BOSTON >> For the first time since 2009, it appears Massachusetts consumers will not get a reprieve from the state's 6.25 percent sales tax this summer, legislative leaders said Monday.
The sales tax holiday has been something of an August tradition since 2004, an effort to spur consumer spending during what is generally a slow time of year for retailers. But this year, as tax collections fell short of fiscal 2016 projections and lawmakers in June lowered their expectations for fiscal year 2017 by $750 million, the holiday seemed to fall out of favor with lawmakers.
"When you're talking about the shortfall that we're in, we considered to add another $26 million to that shortfall, just doesn't make a whole lot of sense," House Speaker Robert DeLeo said. "It's always at least been my position that it depends strongly on the economic situation at the time. The economic situation this time calls that we don't have it."
Senate President Stanley Rosenberg responded simply, "nope," when asked if he anticipates having a sales tax holiday this summer. "Too expensive and we're almost done, I don't see it coming up," he said.
Asked if the decision to eschew the tax-free weekend was final, DeLeo said, "I would say from my perspective it is." Rosenberg said the decision is "certainly" final on the Senate side.
Gov. Charlie Baker, a Republican who last year took advantage of the holiday to buy a new flat screen TV, said the decision was out of his hands, but seemed to agree with DeLeo and Rosenberg's assessment.
"They control the ball a bit on this one," he said, referring to the legislative leaders whose branches would have to approve the reprieve. "And I certainly have expressed my concerns about the fiscal situation we find ourselves in in fiscal '17 as well."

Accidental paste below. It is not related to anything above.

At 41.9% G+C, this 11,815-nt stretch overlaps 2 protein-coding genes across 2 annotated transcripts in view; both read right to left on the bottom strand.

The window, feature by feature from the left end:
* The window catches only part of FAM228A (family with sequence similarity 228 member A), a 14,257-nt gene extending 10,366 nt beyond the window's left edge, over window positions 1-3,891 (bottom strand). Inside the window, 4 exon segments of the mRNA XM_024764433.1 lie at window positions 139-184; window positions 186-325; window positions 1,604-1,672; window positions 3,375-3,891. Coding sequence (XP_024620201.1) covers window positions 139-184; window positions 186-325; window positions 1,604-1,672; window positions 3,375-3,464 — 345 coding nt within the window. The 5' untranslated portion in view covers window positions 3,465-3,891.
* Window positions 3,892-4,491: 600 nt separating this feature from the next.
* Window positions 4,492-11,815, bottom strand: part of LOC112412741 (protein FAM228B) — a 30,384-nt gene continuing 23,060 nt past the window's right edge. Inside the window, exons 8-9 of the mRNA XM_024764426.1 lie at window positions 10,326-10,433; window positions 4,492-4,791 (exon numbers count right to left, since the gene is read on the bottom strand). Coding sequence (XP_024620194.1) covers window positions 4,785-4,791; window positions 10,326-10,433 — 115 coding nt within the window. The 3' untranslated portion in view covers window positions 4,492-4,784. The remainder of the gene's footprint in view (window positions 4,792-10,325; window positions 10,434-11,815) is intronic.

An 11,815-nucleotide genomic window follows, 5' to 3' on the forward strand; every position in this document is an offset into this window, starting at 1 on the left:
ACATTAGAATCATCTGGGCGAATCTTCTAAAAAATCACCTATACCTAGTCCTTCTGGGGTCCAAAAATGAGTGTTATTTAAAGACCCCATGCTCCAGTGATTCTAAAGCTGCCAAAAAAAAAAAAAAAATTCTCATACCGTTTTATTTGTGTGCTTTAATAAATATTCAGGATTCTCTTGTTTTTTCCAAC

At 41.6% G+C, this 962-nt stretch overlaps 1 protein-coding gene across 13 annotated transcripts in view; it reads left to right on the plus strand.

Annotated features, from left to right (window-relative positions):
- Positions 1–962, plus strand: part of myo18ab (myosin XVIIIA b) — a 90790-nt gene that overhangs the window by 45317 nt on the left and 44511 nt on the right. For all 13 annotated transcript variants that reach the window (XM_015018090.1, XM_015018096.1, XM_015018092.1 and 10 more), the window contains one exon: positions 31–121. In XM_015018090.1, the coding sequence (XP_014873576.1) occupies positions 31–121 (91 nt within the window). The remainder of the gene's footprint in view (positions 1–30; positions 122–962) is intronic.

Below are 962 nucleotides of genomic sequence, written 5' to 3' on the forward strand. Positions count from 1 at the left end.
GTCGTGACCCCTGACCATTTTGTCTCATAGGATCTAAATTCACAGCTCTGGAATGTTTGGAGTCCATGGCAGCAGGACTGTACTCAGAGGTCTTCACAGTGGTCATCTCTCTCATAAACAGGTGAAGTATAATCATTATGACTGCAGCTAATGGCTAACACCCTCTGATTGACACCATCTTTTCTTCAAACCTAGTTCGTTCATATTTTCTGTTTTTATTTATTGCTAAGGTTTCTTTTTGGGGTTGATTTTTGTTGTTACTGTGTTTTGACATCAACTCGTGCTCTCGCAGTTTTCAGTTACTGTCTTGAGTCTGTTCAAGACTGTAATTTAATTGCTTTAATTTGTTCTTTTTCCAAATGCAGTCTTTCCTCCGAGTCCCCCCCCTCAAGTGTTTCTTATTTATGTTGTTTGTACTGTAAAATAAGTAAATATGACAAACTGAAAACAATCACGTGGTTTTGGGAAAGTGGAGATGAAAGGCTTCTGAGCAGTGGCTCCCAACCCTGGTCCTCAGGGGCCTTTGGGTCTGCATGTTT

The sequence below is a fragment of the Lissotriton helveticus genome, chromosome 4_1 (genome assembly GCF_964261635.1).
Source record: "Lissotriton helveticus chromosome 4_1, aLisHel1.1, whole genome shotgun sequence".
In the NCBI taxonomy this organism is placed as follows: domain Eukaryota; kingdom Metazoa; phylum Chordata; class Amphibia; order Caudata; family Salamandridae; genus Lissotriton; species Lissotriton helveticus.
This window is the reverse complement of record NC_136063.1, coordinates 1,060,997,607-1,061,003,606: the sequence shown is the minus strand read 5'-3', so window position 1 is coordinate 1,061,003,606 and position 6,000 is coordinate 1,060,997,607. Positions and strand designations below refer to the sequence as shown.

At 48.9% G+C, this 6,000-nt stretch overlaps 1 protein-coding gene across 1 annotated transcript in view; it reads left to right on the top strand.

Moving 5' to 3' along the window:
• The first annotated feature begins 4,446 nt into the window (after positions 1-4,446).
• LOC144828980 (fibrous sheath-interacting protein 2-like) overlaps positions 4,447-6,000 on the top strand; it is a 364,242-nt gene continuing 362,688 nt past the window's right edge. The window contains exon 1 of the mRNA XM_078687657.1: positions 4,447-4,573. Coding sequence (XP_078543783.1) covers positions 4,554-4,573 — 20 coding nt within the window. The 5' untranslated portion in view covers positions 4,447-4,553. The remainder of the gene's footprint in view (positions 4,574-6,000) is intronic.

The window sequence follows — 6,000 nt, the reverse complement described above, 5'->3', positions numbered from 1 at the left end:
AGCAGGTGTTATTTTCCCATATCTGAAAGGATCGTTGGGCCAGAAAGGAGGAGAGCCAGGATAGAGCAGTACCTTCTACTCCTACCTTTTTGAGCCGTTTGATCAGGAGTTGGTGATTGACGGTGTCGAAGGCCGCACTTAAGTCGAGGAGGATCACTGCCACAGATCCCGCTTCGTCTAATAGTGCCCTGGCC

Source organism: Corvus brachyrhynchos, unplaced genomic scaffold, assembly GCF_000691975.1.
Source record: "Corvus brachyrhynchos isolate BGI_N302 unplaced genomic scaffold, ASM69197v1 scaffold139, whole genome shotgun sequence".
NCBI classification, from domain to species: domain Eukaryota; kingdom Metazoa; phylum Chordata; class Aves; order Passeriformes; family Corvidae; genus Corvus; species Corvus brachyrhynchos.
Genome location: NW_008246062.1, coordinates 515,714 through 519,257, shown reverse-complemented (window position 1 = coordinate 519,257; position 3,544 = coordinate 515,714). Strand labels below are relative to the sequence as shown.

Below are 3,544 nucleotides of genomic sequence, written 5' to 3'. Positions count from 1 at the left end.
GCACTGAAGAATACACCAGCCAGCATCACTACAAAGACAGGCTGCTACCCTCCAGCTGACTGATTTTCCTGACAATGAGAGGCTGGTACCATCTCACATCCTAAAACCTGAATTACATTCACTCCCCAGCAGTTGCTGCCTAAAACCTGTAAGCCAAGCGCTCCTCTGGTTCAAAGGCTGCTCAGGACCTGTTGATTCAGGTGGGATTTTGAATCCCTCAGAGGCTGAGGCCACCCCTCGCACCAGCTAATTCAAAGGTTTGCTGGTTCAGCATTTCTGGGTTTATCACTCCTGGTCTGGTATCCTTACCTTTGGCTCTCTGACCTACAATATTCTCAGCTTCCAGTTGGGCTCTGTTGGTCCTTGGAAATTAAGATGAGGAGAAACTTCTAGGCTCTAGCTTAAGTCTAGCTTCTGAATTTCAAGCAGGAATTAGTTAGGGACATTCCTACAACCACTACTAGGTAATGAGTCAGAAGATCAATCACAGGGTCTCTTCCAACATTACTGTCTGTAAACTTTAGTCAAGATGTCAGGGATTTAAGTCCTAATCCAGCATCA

The holiday has become such a visible summertime event that some retailers have already begun to advertise sales associated with the holiday.
Jordan's Furniture recently began airing a television ad in which proprietor Eliot Tatelman says, "Everyone in Massachusetts knows that the middle of August will most likely be a tax-free weekend," and announces the furniture store will give customers who buy goods now a credit worth twice the sales tax.
Bill Rennie, vice president of the Retailers Association of Massachusetts, said retailers will be "very disappointed" that they won't be able to count on a boost in sales from the tax-free weekend.
"It's proven over the years to be very popular with our members and obviously with consumers, who have been able to save significant amounts of money over the years," Rennie said. "It's important for our members because our members compete every day with New Hampshire and increasingly online competitors who very often are selling tax-free. That's 365 days a year, so the sales tax holiday has been that two-day equalizer."
Though there have been proposals in both branches to establish a permanent sales tax holiday, DeLeo said the circumstances this year demonstrate the value of waiving the sales tax on a year-to-year basis.
"I think precisely for situations like this, it has not been made permanent," he said.